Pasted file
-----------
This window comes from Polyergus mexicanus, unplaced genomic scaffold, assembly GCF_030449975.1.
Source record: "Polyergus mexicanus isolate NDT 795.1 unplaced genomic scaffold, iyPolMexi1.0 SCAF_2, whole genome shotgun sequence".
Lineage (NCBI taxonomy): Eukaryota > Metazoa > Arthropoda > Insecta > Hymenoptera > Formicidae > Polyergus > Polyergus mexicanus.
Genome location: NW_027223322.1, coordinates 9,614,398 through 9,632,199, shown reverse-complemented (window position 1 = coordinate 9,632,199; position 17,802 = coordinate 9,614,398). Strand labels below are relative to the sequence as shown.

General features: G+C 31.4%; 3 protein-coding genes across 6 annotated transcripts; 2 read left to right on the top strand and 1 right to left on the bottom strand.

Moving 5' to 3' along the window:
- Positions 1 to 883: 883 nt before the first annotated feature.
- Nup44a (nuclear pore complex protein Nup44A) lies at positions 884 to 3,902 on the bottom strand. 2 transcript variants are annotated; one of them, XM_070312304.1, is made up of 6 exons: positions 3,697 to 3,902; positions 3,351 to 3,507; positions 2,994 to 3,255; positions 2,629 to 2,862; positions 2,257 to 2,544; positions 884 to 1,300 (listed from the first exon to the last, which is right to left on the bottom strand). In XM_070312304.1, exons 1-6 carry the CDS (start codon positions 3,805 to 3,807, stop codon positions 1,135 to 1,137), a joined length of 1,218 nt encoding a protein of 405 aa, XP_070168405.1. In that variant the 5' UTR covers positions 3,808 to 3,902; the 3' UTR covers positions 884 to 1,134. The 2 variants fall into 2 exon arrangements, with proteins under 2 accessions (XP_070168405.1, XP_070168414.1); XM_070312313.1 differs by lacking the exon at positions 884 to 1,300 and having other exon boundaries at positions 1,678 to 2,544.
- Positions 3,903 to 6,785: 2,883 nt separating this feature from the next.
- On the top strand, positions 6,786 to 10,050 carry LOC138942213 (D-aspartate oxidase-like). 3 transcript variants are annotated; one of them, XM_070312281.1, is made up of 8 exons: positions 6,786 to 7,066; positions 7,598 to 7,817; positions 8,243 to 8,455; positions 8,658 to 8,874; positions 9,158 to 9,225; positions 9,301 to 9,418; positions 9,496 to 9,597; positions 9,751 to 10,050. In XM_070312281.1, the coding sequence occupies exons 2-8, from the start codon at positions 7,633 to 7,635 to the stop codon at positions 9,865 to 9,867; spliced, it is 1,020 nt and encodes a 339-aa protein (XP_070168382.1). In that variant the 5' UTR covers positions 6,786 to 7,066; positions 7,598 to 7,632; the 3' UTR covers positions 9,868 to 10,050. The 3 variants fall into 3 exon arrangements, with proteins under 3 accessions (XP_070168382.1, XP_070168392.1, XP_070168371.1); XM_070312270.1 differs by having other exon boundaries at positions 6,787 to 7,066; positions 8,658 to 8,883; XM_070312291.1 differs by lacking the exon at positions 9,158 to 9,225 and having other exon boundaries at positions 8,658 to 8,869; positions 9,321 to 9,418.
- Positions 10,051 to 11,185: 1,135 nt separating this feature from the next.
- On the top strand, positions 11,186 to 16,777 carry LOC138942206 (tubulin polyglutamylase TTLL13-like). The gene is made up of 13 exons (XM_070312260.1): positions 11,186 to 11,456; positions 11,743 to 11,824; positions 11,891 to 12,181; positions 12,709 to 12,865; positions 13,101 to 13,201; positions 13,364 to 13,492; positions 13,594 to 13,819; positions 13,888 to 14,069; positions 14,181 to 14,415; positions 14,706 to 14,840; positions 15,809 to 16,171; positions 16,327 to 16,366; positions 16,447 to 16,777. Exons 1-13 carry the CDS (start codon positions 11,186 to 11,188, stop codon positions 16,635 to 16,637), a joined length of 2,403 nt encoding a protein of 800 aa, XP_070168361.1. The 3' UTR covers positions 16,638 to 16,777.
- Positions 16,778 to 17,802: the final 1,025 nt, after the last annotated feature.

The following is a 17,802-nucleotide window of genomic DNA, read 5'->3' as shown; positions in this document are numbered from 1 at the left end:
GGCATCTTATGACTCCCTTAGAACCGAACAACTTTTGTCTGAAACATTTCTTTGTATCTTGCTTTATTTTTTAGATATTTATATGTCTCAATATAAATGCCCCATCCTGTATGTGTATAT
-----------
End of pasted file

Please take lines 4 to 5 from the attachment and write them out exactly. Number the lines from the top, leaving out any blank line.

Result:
Genome location: NW_027223322.1, coordinates 9,614,398 through 9,632,199, shown reverse-complemented (window position 1 = coordinate 9,632,199; position 17,802 = coordinate 9,614,398). Strand labels below are relative to the sequence as shown.

General features: G+C 31.4%; 3 protein-coding genes across 6 annotated transcripts; 2 read left to right on the top strand and 1 right to left on the bottom strand.